Top US diplomat held secret meeting with Afghan Taliban Commanders: Report
WASHINGTON: The top US envoy for South Asia has met with Taliban officials for peace talks in Qatar, the Wall Street Journal reported Thursday.
Alice Wells, the senior official for the State Department’s Bureau of South and Central Asia Affairs, met with the Taliban this week to try to find a new path toward ending Afghanistan’s 17-year conflict, the Journal reported, citing people familiar with the matter.
A member of the Taliban’s leadership council — the Quetta Shura — confirmed to AFP that members of the militant group had met with US officials in Doha on Monday.
The Taliban leader did not name Wells but said “a woman” was in the US delegation.
The first round of talks was aimed at building trust between the two sides, he told AFP. The next meeting, which could happen as early at July 31, would be “more important.”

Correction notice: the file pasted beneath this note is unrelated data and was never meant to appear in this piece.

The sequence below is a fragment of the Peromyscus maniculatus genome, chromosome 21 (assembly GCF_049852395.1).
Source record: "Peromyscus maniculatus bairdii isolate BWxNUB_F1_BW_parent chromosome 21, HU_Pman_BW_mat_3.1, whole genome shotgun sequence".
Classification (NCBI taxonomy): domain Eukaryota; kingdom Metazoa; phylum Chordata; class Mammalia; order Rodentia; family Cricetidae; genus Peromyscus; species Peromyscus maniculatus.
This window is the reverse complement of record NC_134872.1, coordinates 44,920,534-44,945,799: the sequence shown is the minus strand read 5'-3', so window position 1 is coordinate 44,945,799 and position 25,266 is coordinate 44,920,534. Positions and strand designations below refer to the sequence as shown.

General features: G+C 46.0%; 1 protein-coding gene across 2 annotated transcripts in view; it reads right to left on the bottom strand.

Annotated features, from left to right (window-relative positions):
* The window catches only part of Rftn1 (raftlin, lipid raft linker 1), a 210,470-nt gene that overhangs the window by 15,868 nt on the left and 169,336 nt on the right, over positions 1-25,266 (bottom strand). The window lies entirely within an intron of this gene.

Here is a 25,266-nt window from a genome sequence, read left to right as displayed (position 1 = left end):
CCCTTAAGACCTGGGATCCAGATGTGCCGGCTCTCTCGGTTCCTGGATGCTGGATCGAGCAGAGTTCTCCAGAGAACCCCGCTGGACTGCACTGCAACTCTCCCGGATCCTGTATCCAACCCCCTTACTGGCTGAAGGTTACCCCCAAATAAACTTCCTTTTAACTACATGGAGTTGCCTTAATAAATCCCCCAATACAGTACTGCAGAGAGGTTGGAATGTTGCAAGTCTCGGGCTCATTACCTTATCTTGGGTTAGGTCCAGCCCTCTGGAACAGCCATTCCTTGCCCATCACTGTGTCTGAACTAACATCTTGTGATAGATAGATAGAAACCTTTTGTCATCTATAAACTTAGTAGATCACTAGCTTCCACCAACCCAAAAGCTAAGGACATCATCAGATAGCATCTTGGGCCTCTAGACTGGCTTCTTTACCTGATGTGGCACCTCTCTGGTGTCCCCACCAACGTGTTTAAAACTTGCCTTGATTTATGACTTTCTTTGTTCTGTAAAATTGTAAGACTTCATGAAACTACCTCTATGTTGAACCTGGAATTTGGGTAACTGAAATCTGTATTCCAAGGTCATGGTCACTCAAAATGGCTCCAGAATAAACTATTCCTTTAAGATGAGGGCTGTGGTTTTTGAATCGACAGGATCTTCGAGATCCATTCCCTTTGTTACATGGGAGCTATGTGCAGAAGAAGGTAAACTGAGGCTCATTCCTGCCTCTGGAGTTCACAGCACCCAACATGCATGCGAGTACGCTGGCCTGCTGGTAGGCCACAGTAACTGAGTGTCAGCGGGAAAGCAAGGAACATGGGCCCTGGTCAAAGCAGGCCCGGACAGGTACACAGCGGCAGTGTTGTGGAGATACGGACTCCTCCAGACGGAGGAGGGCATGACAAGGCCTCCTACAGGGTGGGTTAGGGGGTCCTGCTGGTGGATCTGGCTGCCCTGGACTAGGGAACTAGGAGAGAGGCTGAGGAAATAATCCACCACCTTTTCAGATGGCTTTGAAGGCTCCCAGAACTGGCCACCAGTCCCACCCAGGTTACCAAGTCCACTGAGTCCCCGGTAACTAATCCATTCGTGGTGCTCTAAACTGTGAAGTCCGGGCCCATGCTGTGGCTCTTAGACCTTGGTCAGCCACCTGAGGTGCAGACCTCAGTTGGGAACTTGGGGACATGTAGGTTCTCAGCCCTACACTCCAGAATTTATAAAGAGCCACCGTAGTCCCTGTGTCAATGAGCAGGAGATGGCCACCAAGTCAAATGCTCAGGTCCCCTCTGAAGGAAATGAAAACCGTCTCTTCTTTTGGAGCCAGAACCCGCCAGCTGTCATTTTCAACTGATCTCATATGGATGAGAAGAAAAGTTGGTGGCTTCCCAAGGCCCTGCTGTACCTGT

The State Department did not directly confirm the Journal report, but noted Wells had been in Doha this week, where she met with Qatari government officials “to discuss recent progress towards an Afghan-owned, and Afghan-led peace process.”
Officials noted they did not have any other meetings to describe “at this time” and said the US “is exploring all avenues to advance a peace process in close consultation with the Afghan government.”
“Ambassador Wells welcomed the Qatari government’s constructive partnership and dedication to Afghanistan, and expressed the deep US appreciation for efforts to reach a peaceful resolution to the conflict,” a State Department statement read.
An unprecedented three-day ceasefire involving Afghan security forces and the Taliban last month had raised hopes that peace was possible in the war-torn country.
But fighting resumed and Western and Afghan observers in Kabul have said the United States needs to speak directly to the Taliban to keep momentum going.
The Taliban have long insisted on direct talks with the United States, which Washington has repeatedly refused, saying negotiations must be Afghan-led.
The group refuses to negotiate with the Afghan government, which they see as illegitimate.
But Washington indicated a change in its long-standing policy in June when US Secretary of State Mike Pompeo said the United States was prepared to “support, facilitate and participate” in talks.